At this stage in the game, for your situation, I wouldn't give any of this more than a simple thought. If you start worrying about this now, you'll go out of business looking for the elusive "perfect mic" and never actually get anything done. The reason *most* people have several handfuls of mics is because they pick one up here or there to do a certain job, then it goes in the locker. In this modern age of gear-sluttery, many people do just buy mics for the sake of buying mics. I think of this as the equivalent of a carpenter buying a hammer everytime he sees a new one on the market. It doesn't make much sense.

    Your best bet is to find a good mic that works for you and as you begin to see something lacking and you can attribute 100% of that lacking to the mic at hand, then go shopping for the next purchase.

    Cheers-
    J.
     
  3. BKStoltman

    BKStoltman Guest

    Thank you very much for that response. That was very well thought out and detailed, and I think many people will benefit from your response then just me.

    Thanks,

    Blake
     
  4. Greener

    Greener Guest

    "Each mic has its own combination of colors and flavors"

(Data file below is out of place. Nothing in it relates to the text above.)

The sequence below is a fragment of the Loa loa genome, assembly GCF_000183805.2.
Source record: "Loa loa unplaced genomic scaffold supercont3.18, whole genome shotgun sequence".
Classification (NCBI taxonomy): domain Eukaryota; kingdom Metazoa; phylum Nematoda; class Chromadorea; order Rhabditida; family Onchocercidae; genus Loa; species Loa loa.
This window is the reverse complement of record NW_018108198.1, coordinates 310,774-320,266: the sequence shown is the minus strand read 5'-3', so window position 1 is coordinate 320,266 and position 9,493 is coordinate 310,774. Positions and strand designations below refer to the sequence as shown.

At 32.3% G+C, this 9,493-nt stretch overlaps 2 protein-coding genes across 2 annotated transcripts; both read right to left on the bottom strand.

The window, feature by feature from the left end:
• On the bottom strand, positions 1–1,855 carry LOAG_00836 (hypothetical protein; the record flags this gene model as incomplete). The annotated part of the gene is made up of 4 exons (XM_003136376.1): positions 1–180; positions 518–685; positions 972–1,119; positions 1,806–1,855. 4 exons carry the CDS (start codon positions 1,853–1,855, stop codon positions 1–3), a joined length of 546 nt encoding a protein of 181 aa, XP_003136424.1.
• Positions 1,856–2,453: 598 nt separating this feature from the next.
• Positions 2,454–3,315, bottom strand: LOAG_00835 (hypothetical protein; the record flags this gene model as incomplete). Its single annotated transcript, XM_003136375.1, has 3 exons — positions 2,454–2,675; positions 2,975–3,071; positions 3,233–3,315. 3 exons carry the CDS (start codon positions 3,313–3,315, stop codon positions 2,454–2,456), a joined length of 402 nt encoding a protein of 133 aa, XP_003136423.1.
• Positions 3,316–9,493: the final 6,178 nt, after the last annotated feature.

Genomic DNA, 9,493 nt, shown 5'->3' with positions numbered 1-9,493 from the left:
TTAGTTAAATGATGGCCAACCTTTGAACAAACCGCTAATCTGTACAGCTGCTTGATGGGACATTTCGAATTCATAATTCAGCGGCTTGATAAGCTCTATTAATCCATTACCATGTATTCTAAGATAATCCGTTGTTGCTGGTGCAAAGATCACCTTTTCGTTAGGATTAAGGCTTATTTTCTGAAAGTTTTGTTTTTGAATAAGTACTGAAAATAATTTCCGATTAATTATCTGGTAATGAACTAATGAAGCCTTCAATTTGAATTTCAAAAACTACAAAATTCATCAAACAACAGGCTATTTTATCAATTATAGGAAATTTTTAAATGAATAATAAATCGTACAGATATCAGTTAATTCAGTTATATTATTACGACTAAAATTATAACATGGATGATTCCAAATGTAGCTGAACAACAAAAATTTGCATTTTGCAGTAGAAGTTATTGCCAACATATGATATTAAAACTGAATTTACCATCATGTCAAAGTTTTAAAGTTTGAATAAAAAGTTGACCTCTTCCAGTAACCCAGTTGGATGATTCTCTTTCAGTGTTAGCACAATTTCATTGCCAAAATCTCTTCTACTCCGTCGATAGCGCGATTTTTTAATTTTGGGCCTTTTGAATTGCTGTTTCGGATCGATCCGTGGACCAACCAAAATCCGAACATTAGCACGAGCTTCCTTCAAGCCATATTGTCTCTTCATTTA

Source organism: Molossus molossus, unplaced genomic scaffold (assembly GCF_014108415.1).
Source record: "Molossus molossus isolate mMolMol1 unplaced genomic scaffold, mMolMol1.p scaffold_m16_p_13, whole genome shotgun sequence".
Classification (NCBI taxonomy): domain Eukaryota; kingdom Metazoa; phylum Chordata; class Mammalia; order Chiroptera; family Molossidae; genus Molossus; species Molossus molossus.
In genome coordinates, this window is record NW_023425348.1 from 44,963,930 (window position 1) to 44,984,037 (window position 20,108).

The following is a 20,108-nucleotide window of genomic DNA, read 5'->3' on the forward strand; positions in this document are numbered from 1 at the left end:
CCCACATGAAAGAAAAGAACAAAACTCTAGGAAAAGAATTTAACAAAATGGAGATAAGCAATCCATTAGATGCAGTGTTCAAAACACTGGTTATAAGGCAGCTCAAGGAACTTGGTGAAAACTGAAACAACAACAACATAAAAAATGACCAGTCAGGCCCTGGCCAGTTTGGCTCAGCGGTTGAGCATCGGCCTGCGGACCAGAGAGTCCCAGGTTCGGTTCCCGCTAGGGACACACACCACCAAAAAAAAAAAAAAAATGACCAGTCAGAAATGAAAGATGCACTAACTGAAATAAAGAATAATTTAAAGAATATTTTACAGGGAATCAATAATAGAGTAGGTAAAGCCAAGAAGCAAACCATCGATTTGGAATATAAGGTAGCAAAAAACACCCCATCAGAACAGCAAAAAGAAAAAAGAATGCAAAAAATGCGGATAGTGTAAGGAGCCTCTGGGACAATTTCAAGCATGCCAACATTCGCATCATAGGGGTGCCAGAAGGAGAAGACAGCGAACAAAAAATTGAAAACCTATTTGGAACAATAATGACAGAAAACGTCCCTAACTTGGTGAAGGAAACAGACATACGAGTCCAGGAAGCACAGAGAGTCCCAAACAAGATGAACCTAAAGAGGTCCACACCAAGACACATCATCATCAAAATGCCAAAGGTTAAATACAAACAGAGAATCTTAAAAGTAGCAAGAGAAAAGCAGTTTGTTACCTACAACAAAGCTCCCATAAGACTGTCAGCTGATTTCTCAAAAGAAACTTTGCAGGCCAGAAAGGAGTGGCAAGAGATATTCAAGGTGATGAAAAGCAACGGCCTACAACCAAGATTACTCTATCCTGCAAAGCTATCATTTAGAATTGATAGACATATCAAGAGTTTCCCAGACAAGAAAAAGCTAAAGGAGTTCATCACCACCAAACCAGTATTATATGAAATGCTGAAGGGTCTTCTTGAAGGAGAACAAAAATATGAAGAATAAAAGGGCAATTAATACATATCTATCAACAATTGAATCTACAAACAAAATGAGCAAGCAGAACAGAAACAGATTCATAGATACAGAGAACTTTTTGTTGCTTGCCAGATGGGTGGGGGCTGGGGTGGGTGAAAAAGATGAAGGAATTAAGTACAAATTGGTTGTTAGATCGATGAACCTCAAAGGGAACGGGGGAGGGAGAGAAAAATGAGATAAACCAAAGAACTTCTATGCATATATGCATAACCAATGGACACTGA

It's like skittles for my brain.

    *visualises the rainbow*
     
  5. BKStoltman

    BKStoltman Guest

    It was mentioned that the AT 4060 was a mic with warmth and sparkle, is the AT 4040 in that same category, would you say?

    Thanks,

    Blake
     
  6. Davedog

    Davedog Distinguished Member

    The AT '40' series of mics is like finding a complete pallette of colors to paint with. There are several different ones and each does what it is designed to do quite well.

    The 4060, for example, is a tube mic and it typifies the expected performance of a tube mic in that it is 'warm' and cozy sounding while retaining clarity and a complete frequency response. It does have some 'bumps' in its graphic representation of its response and these bumps give it its character

    The 4040 is the one mic in this series that is a mostly neutral, or flat response mic. It will capture anything you put in front of it in a very real way.Its response isnt hyped and therefore doesnt artificially enhance any one frequency.

    If you have a rich deep voice, this mic will allow that to be prevalent without need for EQ.

    The other AT mics in this series all have their own set of characteristics.
     
  7. BKStoltman

    BKStoltman Guest

    So if I am understanding correctly a flat mic is much better for replicating a sound with exactness. Where the warm mics have almost like a effect applied to them to make them sound better depending on the ear.

    So then I assume that if one is to get a flat mic like the at4040, and wanted to apply a warm effect such as that of the at4050 or at4060 they could adjust the wave through equalizers and such through Audition or Wavelabs.

    Thanks,

    Blake